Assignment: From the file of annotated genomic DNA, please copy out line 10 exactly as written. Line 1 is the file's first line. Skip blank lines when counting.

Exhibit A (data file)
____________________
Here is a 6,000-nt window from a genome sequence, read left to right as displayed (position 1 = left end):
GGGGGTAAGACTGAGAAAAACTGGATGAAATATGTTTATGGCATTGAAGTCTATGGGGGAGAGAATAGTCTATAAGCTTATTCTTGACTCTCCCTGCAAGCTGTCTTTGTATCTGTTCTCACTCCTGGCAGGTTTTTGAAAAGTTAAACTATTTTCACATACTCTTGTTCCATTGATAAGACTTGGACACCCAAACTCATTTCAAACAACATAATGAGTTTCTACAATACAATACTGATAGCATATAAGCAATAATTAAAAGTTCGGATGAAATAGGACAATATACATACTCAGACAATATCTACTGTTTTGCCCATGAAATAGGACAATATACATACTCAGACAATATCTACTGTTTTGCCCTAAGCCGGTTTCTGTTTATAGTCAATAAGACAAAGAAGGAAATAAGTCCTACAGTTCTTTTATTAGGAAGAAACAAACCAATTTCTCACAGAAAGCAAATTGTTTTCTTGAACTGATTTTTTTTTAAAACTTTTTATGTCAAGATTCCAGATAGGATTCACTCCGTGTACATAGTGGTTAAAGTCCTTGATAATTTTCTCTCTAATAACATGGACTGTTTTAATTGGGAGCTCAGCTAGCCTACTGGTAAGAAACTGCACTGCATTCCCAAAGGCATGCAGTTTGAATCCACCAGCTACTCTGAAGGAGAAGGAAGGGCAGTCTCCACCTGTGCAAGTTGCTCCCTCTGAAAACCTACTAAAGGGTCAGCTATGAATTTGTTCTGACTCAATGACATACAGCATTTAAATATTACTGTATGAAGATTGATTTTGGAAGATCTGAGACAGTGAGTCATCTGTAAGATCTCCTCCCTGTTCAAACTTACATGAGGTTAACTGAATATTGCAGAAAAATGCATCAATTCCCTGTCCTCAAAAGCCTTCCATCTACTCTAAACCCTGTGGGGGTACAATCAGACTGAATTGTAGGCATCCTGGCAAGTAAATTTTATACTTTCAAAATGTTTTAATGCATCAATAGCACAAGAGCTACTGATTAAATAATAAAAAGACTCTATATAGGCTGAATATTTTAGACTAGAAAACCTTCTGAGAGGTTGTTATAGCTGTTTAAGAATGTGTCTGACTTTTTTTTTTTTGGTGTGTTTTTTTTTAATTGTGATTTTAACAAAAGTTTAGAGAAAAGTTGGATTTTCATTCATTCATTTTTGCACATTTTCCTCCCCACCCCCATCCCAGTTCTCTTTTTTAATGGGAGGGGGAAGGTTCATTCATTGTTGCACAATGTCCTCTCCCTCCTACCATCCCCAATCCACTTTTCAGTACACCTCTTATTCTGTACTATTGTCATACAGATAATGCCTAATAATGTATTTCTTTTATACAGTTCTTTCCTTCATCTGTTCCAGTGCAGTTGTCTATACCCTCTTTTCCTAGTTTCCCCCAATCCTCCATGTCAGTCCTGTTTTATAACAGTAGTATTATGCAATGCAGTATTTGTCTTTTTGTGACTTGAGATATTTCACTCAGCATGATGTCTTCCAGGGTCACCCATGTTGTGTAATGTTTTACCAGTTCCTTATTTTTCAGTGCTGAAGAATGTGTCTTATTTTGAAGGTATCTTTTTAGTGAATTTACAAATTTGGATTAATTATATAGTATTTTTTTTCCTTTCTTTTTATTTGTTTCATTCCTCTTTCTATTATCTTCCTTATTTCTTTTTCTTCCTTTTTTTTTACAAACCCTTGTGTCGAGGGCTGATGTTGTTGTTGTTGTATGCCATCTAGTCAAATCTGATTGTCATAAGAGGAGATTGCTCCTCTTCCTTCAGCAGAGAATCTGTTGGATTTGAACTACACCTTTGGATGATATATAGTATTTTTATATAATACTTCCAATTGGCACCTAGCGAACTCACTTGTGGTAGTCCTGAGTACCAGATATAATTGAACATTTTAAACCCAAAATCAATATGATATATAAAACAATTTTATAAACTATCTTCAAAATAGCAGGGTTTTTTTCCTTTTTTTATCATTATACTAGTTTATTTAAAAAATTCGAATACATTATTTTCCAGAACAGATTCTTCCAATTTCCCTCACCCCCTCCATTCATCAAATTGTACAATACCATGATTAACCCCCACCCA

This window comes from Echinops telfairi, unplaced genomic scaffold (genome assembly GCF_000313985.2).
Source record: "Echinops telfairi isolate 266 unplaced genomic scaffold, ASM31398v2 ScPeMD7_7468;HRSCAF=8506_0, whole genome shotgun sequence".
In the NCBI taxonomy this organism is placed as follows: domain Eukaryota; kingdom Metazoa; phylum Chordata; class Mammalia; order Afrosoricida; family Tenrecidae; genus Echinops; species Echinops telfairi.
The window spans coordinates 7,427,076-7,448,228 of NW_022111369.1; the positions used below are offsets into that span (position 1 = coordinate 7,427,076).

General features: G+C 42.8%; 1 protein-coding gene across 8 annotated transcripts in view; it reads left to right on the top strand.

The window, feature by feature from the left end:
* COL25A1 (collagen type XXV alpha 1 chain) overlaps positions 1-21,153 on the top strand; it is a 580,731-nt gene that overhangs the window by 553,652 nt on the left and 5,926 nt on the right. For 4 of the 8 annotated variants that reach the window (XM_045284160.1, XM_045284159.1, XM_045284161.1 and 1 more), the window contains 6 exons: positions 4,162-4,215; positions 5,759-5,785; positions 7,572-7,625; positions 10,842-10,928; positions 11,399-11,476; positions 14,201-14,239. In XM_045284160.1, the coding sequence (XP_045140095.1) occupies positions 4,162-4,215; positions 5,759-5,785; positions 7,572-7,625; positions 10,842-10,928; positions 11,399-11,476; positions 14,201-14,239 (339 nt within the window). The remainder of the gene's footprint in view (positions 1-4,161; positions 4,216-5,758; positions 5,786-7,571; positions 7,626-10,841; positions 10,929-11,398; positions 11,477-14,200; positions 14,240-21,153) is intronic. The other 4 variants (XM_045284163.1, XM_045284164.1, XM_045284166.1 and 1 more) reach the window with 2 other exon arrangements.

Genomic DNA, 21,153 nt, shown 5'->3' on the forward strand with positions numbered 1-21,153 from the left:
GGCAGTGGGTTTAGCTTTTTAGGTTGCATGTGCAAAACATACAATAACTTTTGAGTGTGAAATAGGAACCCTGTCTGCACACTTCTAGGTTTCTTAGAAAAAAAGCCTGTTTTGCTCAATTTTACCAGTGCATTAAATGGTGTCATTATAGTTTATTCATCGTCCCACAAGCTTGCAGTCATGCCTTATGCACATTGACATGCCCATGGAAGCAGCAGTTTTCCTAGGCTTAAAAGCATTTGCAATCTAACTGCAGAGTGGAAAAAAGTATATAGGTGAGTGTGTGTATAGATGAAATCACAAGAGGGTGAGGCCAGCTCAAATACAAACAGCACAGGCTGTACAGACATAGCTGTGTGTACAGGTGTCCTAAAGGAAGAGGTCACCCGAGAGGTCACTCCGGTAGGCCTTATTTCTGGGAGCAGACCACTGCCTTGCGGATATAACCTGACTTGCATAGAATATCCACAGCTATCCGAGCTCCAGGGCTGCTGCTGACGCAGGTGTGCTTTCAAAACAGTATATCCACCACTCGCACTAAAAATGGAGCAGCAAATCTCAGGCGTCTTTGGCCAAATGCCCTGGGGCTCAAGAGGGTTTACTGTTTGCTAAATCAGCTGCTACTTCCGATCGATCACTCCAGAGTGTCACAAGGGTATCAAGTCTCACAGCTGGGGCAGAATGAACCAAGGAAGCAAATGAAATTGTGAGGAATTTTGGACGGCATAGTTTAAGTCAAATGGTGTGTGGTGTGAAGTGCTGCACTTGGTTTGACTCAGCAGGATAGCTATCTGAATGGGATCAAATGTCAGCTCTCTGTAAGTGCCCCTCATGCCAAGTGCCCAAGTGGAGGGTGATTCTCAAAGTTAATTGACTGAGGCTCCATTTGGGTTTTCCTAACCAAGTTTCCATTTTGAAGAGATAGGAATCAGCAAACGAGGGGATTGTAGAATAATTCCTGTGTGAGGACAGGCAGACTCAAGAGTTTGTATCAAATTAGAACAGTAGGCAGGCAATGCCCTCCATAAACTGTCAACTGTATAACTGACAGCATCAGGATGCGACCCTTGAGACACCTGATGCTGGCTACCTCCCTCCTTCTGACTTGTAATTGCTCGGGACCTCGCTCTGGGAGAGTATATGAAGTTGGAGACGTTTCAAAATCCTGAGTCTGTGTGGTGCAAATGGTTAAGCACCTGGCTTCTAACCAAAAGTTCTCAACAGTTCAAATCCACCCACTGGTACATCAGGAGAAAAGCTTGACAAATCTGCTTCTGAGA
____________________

Genomic DNA, 21,153 nt, shown 5'->3' on the forward strand with positions numbered 1-21,153 from the left: